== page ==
By David James in The Conversation.
Chaplin wasn’t the funniest. I wasn’t the funniest. Stan Laurel was the funniest.
So said the great Buster Keaton at Laurel’s funeral in 1965. And while Charlie Chaplin has often been called “The King of Comedy”, I would argue that although he is a fascinating figure, it is Stan Laurel’s comedy that remains fresher and funnier today. This is perhaps why some of his most famous films are currently being being re-shown on UK television and why the bestselling author John Connolly has decided to base his latest novel, he, on the comedian’s amazing life story.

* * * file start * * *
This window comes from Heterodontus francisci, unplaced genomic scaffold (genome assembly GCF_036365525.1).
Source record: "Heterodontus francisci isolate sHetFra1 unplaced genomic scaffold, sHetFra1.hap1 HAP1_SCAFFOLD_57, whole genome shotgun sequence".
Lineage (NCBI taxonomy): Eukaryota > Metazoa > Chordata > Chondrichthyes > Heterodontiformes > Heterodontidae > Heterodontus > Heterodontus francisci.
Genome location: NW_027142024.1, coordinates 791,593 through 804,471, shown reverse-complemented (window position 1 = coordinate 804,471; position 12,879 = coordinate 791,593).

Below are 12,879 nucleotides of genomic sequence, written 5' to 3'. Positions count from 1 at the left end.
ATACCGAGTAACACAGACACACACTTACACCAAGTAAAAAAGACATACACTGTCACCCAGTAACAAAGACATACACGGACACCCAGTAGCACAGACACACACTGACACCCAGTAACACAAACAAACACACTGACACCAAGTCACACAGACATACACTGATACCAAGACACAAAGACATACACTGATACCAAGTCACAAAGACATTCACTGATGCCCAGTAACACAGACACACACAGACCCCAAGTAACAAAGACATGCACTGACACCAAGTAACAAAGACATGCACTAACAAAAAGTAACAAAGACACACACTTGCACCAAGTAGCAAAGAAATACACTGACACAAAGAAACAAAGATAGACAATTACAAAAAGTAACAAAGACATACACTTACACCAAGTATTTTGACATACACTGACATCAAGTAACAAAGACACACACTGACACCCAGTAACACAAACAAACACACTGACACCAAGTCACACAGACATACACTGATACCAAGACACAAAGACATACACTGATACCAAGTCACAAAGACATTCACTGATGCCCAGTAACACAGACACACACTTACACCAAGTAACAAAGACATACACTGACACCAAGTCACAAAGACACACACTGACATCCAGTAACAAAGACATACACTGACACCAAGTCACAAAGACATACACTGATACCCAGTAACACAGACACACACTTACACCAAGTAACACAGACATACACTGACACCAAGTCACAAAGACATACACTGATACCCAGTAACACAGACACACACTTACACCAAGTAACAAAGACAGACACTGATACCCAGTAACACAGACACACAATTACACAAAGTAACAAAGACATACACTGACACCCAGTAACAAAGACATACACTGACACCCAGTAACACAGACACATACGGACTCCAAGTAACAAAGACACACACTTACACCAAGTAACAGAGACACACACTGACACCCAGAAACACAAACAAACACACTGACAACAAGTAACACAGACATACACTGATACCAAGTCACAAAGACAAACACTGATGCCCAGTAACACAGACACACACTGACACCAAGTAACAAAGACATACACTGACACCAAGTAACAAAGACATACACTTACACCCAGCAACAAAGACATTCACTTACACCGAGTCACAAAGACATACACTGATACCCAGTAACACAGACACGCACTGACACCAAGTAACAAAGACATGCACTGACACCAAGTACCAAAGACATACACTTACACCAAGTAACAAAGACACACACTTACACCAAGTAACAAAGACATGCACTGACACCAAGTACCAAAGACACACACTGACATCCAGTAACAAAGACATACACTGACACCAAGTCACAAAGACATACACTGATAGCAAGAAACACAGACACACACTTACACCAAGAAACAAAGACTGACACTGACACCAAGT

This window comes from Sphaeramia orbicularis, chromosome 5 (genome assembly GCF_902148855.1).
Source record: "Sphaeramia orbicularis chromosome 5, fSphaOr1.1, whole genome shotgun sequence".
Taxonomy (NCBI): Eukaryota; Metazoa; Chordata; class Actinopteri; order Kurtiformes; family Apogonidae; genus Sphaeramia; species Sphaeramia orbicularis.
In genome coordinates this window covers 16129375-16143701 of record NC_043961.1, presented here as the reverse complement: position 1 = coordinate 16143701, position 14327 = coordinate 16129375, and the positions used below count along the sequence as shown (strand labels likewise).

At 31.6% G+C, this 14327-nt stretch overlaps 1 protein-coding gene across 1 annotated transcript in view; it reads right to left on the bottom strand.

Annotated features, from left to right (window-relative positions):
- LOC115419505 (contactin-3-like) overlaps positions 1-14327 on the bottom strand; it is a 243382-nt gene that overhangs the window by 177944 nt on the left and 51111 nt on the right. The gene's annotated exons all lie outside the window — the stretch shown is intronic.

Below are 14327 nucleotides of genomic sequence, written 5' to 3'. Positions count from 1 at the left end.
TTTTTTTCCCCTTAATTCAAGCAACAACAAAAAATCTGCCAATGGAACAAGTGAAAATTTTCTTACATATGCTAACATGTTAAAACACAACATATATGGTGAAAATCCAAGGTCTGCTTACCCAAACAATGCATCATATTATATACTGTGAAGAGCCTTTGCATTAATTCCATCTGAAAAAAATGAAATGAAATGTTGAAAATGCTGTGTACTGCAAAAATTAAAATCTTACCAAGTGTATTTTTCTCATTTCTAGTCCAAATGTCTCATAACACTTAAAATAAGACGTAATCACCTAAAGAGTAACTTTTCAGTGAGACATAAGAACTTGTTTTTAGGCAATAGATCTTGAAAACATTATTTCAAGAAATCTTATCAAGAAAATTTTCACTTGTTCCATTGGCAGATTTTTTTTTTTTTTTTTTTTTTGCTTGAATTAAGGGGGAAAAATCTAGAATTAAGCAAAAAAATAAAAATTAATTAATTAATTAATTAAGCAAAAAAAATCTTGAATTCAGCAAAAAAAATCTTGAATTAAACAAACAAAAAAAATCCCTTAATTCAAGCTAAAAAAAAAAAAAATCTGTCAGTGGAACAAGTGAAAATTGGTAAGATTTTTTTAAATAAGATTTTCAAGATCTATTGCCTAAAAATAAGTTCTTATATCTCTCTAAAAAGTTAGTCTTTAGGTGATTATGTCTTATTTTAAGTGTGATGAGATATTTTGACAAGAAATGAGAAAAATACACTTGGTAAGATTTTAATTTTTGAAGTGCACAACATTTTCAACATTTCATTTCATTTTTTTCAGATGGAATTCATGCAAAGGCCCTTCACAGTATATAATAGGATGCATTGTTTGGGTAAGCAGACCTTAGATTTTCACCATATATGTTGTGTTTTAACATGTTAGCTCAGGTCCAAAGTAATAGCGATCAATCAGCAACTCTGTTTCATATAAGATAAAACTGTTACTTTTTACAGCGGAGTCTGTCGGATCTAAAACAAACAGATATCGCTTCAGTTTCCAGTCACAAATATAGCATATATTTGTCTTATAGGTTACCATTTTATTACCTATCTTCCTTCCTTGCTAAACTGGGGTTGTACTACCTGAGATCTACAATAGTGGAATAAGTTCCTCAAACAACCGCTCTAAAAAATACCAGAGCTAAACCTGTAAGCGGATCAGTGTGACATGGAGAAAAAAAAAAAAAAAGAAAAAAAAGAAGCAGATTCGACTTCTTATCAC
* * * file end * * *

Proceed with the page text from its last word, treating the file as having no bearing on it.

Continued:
Arthur Stanley Jefferson was born in Ulverston in the Lake District in 1890 to a theatrical family. Like Chaplin, he joined the famous Fred Karno troupe and in 1910 he and Chaplin sailed for America. However, while Chaplin was amassing fame and fortune making films, Stan Jefferson (as he was billed at the time) was still plugging away on the Vaudeville circuit. It was around this time that he changed his name to Laurel – his then partner Mae Dahlberg pointed out that having 13 letters in his name was unlucky.
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